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This months travel tales sees a throwback to Antonia Howell’s 2016 trip to Ghana with Poole High School. This first hand account of what it is like to volunteer in Ghana at the age of 16 provides an insightful overview of the life-changing experience African Adventures has to offer.

The opportunity to go to Ghana with Poole High School came around just after finishing my GCSE’s, so I was beyond excited to do something completely out of my comfort zone. Despite, my enthusiasm for trying new things, I was still nervous about the challenges that lie ahead – but there’s nothing like having a positive mindset when you are putting yourself out there!

Once we arrived in Accra, the capital of Ghana, we were introduced to the Ghanaian team that would stay with us throughout the trip. They were beyond welcoming and happy to help with any initial questions or queries we had since arriving into the country, while we drove through the city to Volta, where we would spend most of our trip. While driving to our first destination, we were already about to see snippets of culture that was different to ours, such as busy roadside stalls, fruit piled high on both adults and children’s heads, as well as some of villages that people were living in.

Our first night in Ghana, enjoying some wonderful food

Upon arrival, to a temporary hotel where we would stay for the night as we arrived very late in the evening, we were met with some wonderful Ghanaian food to replenish us from the long journey. It also gave us some time for us to all get to know one another, as we were all in different years within the school that we had come from.

The following morning, we were welcomed with a wonderful dance and music ceremony at the first school that we would be volunteering at. The school was run by the government, which meant that there were certain rules, some of which were unfamiliar to us – such as haircuts, where both the boys and girls were expected to have short hair. We decided amongst our group, that some of us would focus on teaching, the others on building and together we would all run sports lessons. I focused on teaching as I am hoping to become a teacher. This gave me the opportunity to experience the way that the Ghanaians teach, and see the vast differences in resources and teaching styles that they have. The teachers allowed us to run some lessons of our choice, which was an invaluable experience, and we obviously included fun games wherever we could, such as brining a huge frisbee to play with! Despite mainly being involved with the teaching, there was always the chance to get stuck in with the final construction and painting of the fantastically newly built classroom, which was great to see as it showed the collective hard work from many volunteers before us!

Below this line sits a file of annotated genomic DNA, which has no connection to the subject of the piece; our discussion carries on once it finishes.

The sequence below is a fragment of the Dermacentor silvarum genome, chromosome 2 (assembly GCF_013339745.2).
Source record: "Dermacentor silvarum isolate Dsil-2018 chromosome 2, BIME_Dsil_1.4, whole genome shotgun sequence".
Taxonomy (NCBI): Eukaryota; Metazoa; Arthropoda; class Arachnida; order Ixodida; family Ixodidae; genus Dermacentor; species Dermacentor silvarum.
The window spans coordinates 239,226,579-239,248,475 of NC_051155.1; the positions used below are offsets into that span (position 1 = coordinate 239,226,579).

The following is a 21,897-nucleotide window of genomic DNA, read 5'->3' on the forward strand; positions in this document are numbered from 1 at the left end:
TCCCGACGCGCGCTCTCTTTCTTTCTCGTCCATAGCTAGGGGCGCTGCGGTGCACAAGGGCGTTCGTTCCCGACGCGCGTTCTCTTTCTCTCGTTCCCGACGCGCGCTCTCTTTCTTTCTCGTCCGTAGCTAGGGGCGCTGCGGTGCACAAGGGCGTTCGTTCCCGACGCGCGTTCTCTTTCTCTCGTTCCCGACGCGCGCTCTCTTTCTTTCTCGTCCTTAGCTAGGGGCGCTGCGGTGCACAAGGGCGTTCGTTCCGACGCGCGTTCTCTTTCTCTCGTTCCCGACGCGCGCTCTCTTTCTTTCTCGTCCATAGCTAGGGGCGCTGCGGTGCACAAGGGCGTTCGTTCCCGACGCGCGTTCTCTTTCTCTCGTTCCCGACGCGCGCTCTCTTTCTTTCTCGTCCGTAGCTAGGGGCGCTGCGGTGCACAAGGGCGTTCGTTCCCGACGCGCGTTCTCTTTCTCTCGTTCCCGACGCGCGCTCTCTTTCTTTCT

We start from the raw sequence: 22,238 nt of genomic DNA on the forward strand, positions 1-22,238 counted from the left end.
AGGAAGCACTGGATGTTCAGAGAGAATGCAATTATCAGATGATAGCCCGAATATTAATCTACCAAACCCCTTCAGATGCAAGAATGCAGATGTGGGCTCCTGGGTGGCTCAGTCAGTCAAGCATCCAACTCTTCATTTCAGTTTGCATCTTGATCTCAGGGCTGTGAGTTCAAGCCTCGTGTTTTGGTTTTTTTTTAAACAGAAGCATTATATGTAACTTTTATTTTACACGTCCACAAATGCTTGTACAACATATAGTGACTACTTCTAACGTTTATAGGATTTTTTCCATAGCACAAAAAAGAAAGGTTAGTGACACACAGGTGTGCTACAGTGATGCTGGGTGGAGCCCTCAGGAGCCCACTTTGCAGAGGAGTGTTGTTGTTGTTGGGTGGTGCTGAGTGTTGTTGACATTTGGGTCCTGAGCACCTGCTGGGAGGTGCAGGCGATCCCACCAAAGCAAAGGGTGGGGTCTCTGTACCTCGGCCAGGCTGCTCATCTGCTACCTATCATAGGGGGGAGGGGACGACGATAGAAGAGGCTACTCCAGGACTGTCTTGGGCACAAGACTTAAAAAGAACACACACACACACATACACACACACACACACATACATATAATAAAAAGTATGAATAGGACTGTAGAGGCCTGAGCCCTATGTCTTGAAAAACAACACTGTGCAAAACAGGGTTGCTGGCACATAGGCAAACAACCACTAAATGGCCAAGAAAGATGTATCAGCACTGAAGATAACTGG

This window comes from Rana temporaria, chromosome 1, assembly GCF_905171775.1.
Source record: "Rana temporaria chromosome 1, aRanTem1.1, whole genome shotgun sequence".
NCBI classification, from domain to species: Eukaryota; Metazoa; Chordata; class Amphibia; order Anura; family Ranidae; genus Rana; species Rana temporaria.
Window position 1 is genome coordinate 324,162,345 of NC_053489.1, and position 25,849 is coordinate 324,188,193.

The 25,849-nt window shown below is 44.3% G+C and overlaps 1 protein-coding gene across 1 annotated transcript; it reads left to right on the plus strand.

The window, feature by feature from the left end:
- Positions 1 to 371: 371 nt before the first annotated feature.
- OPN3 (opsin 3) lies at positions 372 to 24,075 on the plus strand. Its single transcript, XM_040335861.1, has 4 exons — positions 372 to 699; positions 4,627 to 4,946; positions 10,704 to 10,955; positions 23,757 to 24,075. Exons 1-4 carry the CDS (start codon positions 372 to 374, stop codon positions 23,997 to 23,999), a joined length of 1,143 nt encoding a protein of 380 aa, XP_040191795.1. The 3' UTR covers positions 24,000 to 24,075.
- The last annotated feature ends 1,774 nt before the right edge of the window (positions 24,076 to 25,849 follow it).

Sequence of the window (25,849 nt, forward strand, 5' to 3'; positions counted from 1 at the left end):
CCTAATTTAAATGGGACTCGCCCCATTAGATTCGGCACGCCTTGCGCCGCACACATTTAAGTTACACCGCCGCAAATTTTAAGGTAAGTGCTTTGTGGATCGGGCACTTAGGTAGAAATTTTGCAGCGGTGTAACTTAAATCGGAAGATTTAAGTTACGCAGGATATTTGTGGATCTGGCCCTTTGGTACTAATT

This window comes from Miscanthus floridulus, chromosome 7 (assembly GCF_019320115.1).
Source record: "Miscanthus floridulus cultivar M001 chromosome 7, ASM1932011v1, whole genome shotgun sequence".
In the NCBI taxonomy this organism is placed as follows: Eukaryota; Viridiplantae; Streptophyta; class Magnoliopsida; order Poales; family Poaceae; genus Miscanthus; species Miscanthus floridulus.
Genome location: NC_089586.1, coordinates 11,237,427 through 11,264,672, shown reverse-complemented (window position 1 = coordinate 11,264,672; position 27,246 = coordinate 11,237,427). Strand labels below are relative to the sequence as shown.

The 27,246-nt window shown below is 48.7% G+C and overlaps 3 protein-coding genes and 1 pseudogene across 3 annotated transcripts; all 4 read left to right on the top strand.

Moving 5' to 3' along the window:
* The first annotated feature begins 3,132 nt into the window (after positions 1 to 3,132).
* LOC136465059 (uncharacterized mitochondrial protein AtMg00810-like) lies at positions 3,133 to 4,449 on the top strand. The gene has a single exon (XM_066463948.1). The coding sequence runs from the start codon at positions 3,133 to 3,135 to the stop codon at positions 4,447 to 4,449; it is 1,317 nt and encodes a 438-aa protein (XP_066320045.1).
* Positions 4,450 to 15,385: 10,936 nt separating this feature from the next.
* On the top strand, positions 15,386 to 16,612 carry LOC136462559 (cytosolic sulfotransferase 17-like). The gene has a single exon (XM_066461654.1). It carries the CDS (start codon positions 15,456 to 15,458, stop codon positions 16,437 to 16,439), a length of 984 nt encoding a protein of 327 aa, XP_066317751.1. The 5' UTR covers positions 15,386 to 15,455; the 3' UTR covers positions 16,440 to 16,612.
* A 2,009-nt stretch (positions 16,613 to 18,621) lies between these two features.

We had arranged to go to Wli Falls and the Monkey Sanctuary over the weekend. Wli Falls is a large waterfall near the region in which we were staying, the trip was great as it allowed us all to spend some time together, relaxing and embracing the beauty of this hidden part of the city. The next day, we went to the Monkey Sanctuary, where we were able to get up close with some adorable monkeys that absolutely loved bananas! At the end of the day, we went into the main town and found a clothes maker who made us all fabulous outfits out of traditional Ghanaian fabric, which is most definitely the best souvenir I have ever been given!

After spending time in this school, we were lucky that we were able to attend another school at the end of the week, that was run by the community, which was amazing to see a place that was formed through the efforts of everyone around them. Unfortunately, the resources here were even more sparse than the government run school. Our experiences in both schools and the town, made us see the real impact we would have, as well seeing how our contributions, such as pens, pencils, colouring books, activities and sport games that we had all brought with us would benefit the community. At the end of the day, we had an emotional yet joyful goodbye dance that was filled with music and singing, a part of the culture that was my absolute favourite!

When it came time to board the plane, I felt incredibly grateful for being able to meet such wonderful people in Ghana and for what we had been able to achieve in the short time that we had been there. Most of all, I hoped that I would be able to go back there again to do even more!

Roll on my next African Adventure!

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